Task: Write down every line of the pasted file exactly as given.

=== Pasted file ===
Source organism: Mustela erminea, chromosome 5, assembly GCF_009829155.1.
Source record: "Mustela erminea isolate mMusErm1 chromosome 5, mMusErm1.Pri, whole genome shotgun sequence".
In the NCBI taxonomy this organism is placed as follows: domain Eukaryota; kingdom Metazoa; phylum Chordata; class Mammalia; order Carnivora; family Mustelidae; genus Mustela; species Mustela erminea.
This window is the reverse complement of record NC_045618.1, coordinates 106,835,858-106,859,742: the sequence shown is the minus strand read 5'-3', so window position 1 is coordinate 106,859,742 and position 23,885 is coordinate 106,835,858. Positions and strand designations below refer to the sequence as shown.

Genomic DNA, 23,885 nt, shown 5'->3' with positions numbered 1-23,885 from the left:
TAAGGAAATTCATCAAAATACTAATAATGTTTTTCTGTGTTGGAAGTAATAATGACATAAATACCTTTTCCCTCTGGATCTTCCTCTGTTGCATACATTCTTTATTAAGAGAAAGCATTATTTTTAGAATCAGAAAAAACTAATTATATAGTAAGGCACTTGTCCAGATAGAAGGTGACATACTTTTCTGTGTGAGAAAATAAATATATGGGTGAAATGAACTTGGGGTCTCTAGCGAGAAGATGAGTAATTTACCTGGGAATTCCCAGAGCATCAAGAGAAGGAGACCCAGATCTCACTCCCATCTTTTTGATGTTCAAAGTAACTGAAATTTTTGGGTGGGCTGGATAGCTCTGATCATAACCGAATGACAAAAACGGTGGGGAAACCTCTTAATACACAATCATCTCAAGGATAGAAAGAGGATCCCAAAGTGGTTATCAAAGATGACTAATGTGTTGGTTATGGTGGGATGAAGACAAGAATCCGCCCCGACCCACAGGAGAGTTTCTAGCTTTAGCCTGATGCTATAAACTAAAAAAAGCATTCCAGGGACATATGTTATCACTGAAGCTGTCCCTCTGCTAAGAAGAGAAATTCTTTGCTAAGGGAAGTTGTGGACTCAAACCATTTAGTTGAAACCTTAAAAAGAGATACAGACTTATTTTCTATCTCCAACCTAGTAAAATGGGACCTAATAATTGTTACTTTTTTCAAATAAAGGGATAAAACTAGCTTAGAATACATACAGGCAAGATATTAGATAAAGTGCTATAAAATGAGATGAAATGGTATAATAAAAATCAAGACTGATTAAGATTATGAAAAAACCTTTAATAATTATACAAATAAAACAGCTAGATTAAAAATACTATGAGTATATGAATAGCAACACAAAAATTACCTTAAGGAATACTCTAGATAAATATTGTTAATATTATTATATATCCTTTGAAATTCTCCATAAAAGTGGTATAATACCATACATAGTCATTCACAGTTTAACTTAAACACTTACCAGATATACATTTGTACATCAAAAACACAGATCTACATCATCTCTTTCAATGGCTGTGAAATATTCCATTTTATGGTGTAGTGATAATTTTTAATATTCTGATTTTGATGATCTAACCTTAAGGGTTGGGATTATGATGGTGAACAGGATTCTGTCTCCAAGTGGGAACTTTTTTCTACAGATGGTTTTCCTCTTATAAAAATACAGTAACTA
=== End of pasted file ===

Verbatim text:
Source organism: Mustela erminea, chromosome 5, assembly GCF_009829155.1.
Source record: "Mustela erminea isolate mMusErm1 chromosome 5, mMusErm1.Pri, whole genome shotgun sequence".
In the NCBI taxonomy this organism is placed as follows: domain Eukaryota; kingdom Metazoa; phylum Chordata; class Mammalia; order Carnivora; family Mustelidae; genus Mustela; species Mustela erminea.
This window is the reverse complement of record NC_045618.1, coordinates 106,835,858-106,859,742: the sequence shown is the minus strand read 5'-3', so window position 1 is coordinate 106,859,742 and position 23,885 is coordinate 106,835,858. Positions and strand designations below refer to the sequence as shown.

Genomic DNA, 23,885 nt, shown 5'->3' with positions numbered 1-23,885 from the left:
TAAGGAAATTCATCAAAATACTAATAATGTTTTTCTGTGTTGGAAGTAATAATGACATAAATACCTTTTCCCTCTGGATCTTCCTCTGTTGCATACATTCTTTATTAAGAGAAAGCATTATTTTTAGAATCAGAAAAAACTAATTATATAGTAAGGCACTTGTCCAGATAGAAGGTGACATACTTTTCTGTGTGAGAAAATAAATATATGGGTGAAATGAACTTGGGGTCTCTAGCGAGAAGATGAGTAATTTACCTGGGAATTCCCAGAGCATCAAGAGAAGGAGACCCAGATCTCACTCCCATCTTTTTGATGTTCAAAGTAACTGAAATTTTTGGGTGGGCTGGATAGCTCTGATCATAACCGAATGACAAAAACGGTGGGGAAACCTCTTAATACACAATCATCTCAAGGATAGAAAGAGGATCCCAAAGTGGTTATCAAAGATGACTAATGTGTTGGTTATGGTGGGATGAAGACAAGAATCCGCCCCGACCCACAGGAGAGTTTCTAGCTTTAGCCTGATGCTATAAACTAAAAAAAGCATTCCAGGGACATATGTTATCACTGAAGCTGTCCCTCTGCTAAGAAGAGAAATTCTTTGCTAAGGGAAGTTGTGGACTCAAACCATTTAGTTGAAACCTTAAAAAGAGATACAGACTTATTTTCTATCTCCAACCTAGTAAAATGGGACCTAATAATTGTTACTTTTTTCAAATAAAGGGATAAAACTAGCTTAGAATACATACAGGCAAGATATTAGATAAAGTGCTATAAAATGAGATGAAATGGTATAATAAAAATCAAGACTGATTAAGATTATGAAAAAACCTTTAATAATTATACAAATAAAACAGCTAGATTAAAAATACTATGAGTATATGAATAGCAACACAAAAATTACCTTAAGGAATACTCTAGATAAATATTGTTAATATTATTATATATCCTTTGAAATTCTCCATAAAAGTGGTATAATACCATACATAGTCATTCACAGTTTAACTTAAACACTTACCAGATATACATTTGTACATCAAAAACACAGATCTACATCATCTCTTTCAATGGCTGTGAAATATTCCATTTTATGGTGTAGTGATAATTTTTAATATTCTGATTTTGATGATCTAACCTTAAGGGTTGGGATTATGATGGTGAACAGGATTCTGTCTCCAAGTGGGAACTTTTTTCTACAGATGGTTTTCCTCTTATAAAAATACAGTAACTA